AC Nielsen figures put the value of the UK lighters market at £70m. Flint wheel lighters are the most popular, accounting for around 80% of sales. Independents sell the most, followed by grocery multiples but multiple forecourts don’t do too badly, shifting nearly five million a year. RT leads the market with its Swan, Cricket and Poppell brands.

In matches, it’s the grocery multiples that clean up with more than 73% of the £7.3m market. RT dominates the sector with its Swan Vestas, Cook’s and Bryant & May Extra Long brands. Again the company reports that promotions have been successful in driving sales. For example a Free Beauty Treatment promotion on Cook’s resulted in a 12.5% leap in value sales.

The total market value of filter tips is over £32m with Swan the brand leader. Filter tips are used by a third of RYO smokers so are well worth stocking. Duallists - those people who smoke factory-made cigarettes and roll their own - are most likely to use filters as the filter helps replicate their cigarette smoking experience. Nielsen figures show that all trade channels are enjoying growth of filter sales, with multiple forecourts enjoying their second year of double-digit growth.

Finally there are the requisites which include gas and fluid for cigarette lighters, flints, pipe cleaners, rolling machines and tobacco tins. This market is worth over £6m and RT reckons retailers who choose to stock these products make good margins.


=== Display Solution ===

One company that’s prepared for if and when the tobacco display ban comes into force is Clemthek UK with its Smokythek system.

Smokythek has been developed to dispense tobacco products from an enclosed unit which is installed beneath the current serving counter or checkout. Clemthek says the system therefore utilises ’dead space’ with no impact on the impulse sales area.

The system offers a high level of anti-theft protection so is ideal for dispensing other high-value items such as batteries and razor blades.

Operation is described as ’simple’ - the operator chooses the product by pressing the corresponding brand on the touch keypad displayed at the till area and the item is automatically delivered directly to the serving area via a conveyor system. The system can be integrated with existing epos solutions.

Smokythek is available with different capacities and flexible columns enabling it to house various product options (10s and 20s packs, for example). It is individually programmed to each store - so retailers can choose the products they wish to dispense.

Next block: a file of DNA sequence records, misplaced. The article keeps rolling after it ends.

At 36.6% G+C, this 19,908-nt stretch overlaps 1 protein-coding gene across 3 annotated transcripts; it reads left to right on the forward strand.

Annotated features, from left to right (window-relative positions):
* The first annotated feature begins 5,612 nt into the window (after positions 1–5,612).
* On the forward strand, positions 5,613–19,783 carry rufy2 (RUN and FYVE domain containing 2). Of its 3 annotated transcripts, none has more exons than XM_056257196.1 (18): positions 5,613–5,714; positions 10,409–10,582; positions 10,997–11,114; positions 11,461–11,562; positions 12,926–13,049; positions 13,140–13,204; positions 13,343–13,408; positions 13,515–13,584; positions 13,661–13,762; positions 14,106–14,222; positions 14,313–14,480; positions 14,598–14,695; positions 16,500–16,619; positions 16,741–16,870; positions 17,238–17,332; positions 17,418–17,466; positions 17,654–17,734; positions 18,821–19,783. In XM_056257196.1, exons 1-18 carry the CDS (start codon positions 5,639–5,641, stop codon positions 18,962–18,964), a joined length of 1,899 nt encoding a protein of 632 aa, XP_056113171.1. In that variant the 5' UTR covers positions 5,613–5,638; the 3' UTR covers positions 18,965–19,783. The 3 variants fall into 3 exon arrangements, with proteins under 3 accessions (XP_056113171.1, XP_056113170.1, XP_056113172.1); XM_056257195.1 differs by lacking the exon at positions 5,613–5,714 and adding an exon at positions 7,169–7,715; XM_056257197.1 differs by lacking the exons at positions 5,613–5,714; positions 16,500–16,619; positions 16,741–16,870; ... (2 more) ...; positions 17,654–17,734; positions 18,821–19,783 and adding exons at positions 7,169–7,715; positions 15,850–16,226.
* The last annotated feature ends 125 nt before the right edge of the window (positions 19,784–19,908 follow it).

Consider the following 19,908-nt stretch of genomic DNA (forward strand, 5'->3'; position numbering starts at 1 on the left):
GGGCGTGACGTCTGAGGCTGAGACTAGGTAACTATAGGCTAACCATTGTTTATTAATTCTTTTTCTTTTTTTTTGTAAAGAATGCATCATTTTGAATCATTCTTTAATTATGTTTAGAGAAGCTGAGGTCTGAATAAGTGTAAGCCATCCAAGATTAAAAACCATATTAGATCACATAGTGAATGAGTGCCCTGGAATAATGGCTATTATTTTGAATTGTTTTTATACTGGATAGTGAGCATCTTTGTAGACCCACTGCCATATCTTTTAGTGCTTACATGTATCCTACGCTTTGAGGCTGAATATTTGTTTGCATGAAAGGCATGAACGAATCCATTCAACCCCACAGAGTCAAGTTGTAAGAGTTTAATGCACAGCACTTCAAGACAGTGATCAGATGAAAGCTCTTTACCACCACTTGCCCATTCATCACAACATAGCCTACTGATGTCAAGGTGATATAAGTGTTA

Systems start at £3,500 and Clemthek says it offers a full installation and after-sales service.


=== A spicy Alternative ===

If you think your customers might like to try something a little different why not try Djarum kretek Indonesian clove-laced cigarettes?

The cigarettes give smokers a smooth smoke with a pleasant sweet and spicy aroma. They are already well established in the British specialist tobacconist sector but PT Djarum, through its agent Davidoff Distribution Limited (DDL) is now hoping to extend distribution into the forecourt convenience sector.

The brand was exhibited at this year’s Convenience Retailing Show.

Djarum European sales manager, Frankie Legawa, was very pleased with the interest it received.

Five lines are available: Djarum super, a blend of superfine clove and tobacco, giving a full aromatic flavour; Djarum black, made with the finest natural cloves and tobacco with a spicy aromatic taste and wrapped in black paper; special, a blend of aged cloves and tobacco with special exotic spices; vanilla and cherry offer the traditional taste of cloves and tobacco with a hint of cherry or vanilla.

So far, black and cherry are the most popular varieties in the UK.

They come in packs of 20 and retail at £7.


=== Who smokes what? ===

l Premium priced (Embassy No1, Regal, Marlboro, Benson & Hedges, Silk Cut) - most smokers of these brands are adult males aged 18-34.

l Mid priced (Superkings, Berkeley) - most smokers are older females.

l Standard priced (Lambert & Butler, Sovereign, Benson & Hedges Silver, JPS Black) - a typical standard priced smoker is aged 18 to 34.

l Value priced (Richmond, Mayfair, Royals) - most smokers are women in the C2DE social classes.

l Economy priced (JPS Silver, Windsor Blue, Sterling) - mostly smoked by older adults.

Source: Imperial Tobacco Category Overview/BMRB/TGI


=== the Accessories ===

l Rizla has become the byword for cigarette papers so is a must-stock.

l Green papers are the best sellers - stock alternatives to Rizla to give consumers choice.

l Red, Blue and Silver are the next most popular papers.

l If you stock RYO tobacco that includes papers it might be worth analysing the effect this is having on your rolling paper sales.